This is a collection of npm tips and tricks that every developer should know. If your work involves working with npm packages, you should find these npm commands useful.
This is not a tutorial for learning npm, the official docs are good place to get started, but a collection of tips and tricks that will help you do more with the
Let’s jump right into the list of useful commands:
The NPM registry is a treasure trove for finding packages that do useful stuff and aren’t just for programmers.
For instance, the
speed-test package shows the speed of your internet connection. The
emoj packages helps you search for emojis from the terminal. And
wifi-passwords is a simple way to know the password of your current WiFi network.
You can run these utility packages directly from the command line without installing them using the npx command.
npx speed-test npx emoj unicorn npx public-ip-cli npx wifi-password-cli
You’ve probably used
npm install to install packages, and dependencies, in the local
node_modules folder of a project. Replace this command with npm-ci and you’ll be able to install packages significantly faster.
If a node_modules folder is already present, it will be automatically removed before
npm ci begins to install packages.
If you have been working with npm packages for some time, the various
node_modules folders on the disks could be consuming several gigabytes of space. The very useful npkill finds all node_modules folders on your system and lets you delete them interactively.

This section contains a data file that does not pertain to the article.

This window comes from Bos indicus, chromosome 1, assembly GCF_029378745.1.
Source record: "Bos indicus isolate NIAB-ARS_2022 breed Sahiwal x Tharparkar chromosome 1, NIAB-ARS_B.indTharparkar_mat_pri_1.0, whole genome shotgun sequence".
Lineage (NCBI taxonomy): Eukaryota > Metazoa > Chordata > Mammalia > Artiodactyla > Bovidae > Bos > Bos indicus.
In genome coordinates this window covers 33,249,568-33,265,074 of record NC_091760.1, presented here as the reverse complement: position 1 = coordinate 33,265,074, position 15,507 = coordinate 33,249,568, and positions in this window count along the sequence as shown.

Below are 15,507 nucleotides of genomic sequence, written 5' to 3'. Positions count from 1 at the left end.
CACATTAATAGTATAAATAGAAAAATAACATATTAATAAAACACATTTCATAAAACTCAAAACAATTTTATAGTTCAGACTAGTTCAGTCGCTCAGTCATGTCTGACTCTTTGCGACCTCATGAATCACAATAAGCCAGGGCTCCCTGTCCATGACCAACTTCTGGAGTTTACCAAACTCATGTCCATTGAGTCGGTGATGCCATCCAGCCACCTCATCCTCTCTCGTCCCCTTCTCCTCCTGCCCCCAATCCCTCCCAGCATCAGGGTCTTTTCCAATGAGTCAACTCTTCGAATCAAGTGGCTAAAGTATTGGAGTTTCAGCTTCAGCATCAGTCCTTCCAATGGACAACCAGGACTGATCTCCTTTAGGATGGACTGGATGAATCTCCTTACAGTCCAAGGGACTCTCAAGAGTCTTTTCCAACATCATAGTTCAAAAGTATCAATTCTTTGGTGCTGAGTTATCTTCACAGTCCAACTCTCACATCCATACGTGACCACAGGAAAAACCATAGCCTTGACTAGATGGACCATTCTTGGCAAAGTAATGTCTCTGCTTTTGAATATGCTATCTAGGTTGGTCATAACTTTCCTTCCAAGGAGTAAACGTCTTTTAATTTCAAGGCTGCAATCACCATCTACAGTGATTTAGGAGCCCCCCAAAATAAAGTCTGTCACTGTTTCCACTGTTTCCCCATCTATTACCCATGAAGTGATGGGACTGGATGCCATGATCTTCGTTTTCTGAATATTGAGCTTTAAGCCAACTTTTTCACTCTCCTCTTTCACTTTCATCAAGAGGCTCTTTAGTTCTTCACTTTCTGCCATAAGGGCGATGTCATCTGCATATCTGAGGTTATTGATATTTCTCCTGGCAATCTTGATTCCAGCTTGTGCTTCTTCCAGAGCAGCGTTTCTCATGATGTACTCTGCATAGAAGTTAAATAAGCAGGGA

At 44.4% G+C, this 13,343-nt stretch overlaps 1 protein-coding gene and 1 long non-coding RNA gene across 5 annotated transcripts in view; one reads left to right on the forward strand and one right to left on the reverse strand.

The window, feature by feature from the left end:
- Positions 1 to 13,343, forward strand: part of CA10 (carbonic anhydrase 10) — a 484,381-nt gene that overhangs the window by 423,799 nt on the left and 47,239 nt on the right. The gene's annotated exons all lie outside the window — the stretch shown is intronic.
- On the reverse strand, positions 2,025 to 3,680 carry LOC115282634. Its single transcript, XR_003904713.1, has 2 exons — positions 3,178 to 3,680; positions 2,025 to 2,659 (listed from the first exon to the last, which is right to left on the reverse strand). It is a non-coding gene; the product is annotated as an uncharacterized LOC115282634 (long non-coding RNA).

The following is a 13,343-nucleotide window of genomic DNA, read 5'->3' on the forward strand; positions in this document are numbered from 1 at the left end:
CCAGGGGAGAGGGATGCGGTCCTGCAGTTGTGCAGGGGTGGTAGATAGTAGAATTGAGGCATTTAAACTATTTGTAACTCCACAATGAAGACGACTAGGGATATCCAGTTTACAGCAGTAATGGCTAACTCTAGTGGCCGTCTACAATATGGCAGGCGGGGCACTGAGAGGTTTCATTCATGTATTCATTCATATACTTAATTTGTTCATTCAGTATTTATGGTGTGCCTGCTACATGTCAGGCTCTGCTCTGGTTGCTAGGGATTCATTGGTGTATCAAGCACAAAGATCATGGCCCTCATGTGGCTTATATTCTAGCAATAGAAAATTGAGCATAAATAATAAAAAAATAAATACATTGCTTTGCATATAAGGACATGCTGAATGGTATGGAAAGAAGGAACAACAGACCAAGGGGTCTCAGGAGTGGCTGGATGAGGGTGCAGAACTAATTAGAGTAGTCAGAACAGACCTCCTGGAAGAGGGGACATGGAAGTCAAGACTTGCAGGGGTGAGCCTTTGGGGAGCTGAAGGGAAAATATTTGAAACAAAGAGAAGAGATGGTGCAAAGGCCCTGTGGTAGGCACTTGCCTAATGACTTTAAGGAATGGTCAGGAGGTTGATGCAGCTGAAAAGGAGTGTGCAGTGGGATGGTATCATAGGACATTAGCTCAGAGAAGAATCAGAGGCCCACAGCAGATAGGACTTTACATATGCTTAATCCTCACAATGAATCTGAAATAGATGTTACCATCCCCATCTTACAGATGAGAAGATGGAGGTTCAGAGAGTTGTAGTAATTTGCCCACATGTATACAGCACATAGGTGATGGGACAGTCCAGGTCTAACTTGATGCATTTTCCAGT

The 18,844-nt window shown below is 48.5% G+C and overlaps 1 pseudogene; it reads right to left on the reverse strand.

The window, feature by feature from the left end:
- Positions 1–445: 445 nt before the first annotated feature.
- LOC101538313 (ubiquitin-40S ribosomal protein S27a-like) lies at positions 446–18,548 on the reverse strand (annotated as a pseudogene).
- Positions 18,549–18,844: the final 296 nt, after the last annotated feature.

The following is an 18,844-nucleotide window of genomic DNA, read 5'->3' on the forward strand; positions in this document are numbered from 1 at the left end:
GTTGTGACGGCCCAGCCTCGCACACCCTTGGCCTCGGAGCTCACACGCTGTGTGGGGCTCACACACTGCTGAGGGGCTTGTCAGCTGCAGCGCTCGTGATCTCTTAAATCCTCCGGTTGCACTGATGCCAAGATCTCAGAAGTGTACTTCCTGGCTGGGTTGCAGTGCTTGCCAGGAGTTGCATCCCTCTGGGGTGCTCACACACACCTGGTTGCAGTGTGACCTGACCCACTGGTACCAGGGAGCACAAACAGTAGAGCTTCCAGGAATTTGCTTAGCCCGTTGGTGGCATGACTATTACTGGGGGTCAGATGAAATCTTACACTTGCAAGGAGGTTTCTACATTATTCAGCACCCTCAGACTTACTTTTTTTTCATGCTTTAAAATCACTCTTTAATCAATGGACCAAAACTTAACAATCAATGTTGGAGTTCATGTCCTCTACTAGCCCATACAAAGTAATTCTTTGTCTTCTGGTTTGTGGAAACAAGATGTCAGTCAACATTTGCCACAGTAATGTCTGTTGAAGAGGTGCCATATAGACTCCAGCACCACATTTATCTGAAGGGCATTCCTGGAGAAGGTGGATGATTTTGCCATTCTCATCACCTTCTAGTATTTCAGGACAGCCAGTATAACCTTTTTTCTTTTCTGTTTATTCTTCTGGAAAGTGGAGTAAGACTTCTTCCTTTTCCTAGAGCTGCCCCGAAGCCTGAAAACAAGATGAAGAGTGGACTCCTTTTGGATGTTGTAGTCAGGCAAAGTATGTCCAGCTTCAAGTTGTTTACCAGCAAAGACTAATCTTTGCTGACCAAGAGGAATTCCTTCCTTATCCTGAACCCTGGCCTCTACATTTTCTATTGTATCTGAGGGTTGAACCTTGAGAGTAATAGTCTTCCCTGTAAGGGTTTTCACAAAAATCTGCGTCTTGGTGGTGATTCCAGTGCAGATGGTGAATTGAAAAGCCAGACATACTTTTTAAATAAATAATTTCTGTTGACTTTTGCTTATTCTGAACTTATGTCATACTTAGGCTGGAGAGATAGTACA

Most developers use the
git clone command to download a Git repository. However, this also downloads the entire git history making the process slower. The degit package can download the latest commit to the master branch locally and you need not specify the full Github URL.
npx degit username/repo npx degit labnol/apps-script-starter
Generate a list of all npm packages that are installed on the system with global scope. Remove the
-g flag to list only packages installed in the current project directory.
npm ls --depth=0 npm ls -g
The depcheck command will list all the npm packages that are not used in the project based on the dependencies in
Use the command
npm uninstall <package-name> to uninstall any unused package.
Get a list of all outdated packages in your current project. This command checks every single module listed in the
package.json file and compares it with the latest version available in the NPM registry.
-g flag to get all outdated packages that are installed globally on the system.
npm outdated npm outdated -g
The ncu command will update the
package.json file with the latest version of the packages listed in the
Or use the
npm-check -u command to update packages to their latest version in interactive mode.
npm-check npm-check -u ncu -u
Use the prune command to remove all packages that are installed locally but not listed in the
package.json file. If the —dry-run flag is used then no changes will actually be made.
Alternatively, you can remove the
node_modules folder and run
npm ci again.
audit command to check for vulnerabilities in the packages listed in the
devDependencies sections. Add the
fix flag to automatically apply the fixes, if any.
npm audit npm audit fix
- bundlephobia.com - Upload your
package.jsonfile and get an idea of how much it would cost (size-wise) to install the dependencies.
- diff.intrinsic.com - Compare any two versions of a npm package and know which files have changed in the update.
- npmtrends.com - Compare the relative popularity of packages across the npm registry based on the number of downloads.